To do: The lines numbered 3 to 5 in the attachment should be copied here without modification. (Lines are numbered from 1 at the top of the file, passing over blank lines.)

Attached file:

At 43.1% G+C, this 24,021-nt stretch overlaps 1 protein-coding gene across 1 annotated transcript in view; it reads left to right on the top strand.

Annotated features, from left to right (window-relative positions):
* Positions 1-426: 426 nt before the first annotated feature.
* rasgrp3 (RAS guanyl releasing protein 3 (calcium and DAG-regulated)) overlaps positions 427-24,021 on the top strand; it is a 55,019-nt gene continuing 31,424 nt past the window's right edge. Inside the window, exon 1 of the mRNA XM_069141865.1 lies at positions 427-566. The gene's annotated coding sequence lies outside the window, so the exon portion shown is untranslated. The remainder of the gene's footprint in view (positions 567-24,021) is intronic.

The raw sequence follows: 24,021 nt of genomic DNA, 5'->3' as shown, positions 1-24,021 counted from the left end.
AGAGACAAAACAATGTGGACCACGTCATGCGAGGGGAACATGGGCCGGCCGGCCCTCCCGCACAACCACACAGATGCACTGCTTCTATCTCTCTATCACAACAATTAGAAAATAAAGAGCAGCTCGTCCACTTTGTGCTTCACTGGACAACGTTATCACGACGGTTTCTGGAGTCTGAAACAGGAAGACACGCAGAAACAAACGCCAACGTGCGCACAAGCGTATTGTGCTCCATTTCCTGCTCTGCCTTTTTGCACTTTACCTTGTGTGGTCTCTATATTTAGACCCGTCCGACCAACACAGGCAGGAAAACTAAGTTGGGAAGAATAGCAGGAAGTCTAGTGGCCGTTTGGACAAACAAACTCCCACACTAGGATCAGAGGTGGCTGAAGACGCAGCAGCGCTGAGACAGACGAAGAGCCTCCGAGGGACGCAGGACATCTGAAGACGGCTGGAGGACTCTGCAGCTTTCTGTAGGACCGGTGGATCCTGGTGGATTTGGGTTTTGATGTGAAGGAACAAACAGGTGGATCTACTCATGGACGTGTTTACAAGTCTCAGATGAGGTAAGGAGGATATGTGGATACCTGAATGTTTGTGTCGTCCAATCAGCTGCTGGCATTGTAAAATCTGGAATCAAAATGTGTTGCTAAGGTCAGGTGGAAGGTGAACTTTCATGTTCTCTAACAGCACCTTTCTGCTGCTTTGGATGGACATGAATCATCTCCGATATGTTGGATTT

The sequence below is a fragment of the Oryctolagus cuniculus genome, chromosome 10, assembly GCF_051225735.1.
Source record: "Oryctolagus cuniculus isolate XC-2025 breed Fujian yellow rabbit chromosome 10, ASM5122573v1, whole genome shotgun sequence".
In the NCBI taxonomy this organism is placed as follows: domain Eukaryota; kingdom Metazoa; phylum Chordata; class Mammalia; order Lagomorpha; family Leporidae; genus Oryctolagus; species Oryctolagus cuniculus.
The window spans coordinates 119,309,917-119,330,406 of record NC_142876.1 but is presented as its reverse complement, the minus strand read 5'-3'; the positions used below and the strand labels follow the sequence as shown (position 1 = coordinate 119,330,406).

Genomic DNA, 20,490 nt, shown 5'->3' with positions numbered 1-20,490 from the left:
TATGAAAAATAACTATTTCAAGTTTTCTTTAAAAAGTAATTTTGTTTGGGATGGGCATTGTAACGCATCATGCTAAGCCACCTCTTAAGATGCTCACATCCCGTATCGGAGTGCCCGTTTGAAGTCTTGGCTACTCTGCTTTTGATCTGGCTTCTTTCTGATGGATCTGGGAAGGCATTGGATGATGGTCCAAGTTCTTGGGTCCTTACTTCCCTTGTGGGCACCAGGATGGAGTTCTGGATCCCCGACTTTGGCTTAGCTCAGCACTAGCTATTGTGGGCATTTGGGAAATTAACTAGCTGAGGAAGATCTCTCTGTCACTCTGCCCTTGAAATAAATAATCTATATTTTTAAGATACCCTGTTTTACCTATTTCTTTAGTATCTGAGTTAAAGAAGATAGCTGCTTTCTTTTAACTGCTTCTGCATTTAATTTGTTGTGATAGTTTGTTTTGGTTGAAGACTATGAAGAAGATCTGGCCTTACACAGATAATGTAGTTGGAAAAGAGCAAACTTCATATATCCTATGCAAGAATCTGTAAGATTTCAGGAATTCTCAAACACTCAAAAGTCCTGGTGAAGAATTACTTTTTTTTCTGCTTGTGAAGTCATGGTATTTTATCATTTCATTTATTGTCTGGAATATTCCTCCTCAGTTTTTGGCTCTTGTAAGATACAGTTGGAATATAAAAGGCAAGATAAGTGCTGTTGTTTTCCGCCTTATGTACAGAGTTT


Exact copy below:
* Positions 1-426: 426 nt before the first annotated feature.
* rasgrp3 (RAS guanyl releasing protein 3 (calcium and DAG-regulated)) overlaps positions 427-24,021 on the top strand; it is a 55,019-nt gene continuing 31,424 nt past the window's right edge. Inside the window, exon 1 of the mRNA XM_069141865.1 lies at positions 427-566. The gene's annotated coding sequence lies outside the window, so the exon portion shown is untranslated. The remainder of the gene's footprint in view (positions 567-24,021) is intronic.

The raw sequence follows: 24,021 nt of genomic DNA, 5'->3' as shown, positions 1-24,021 counted from the left end.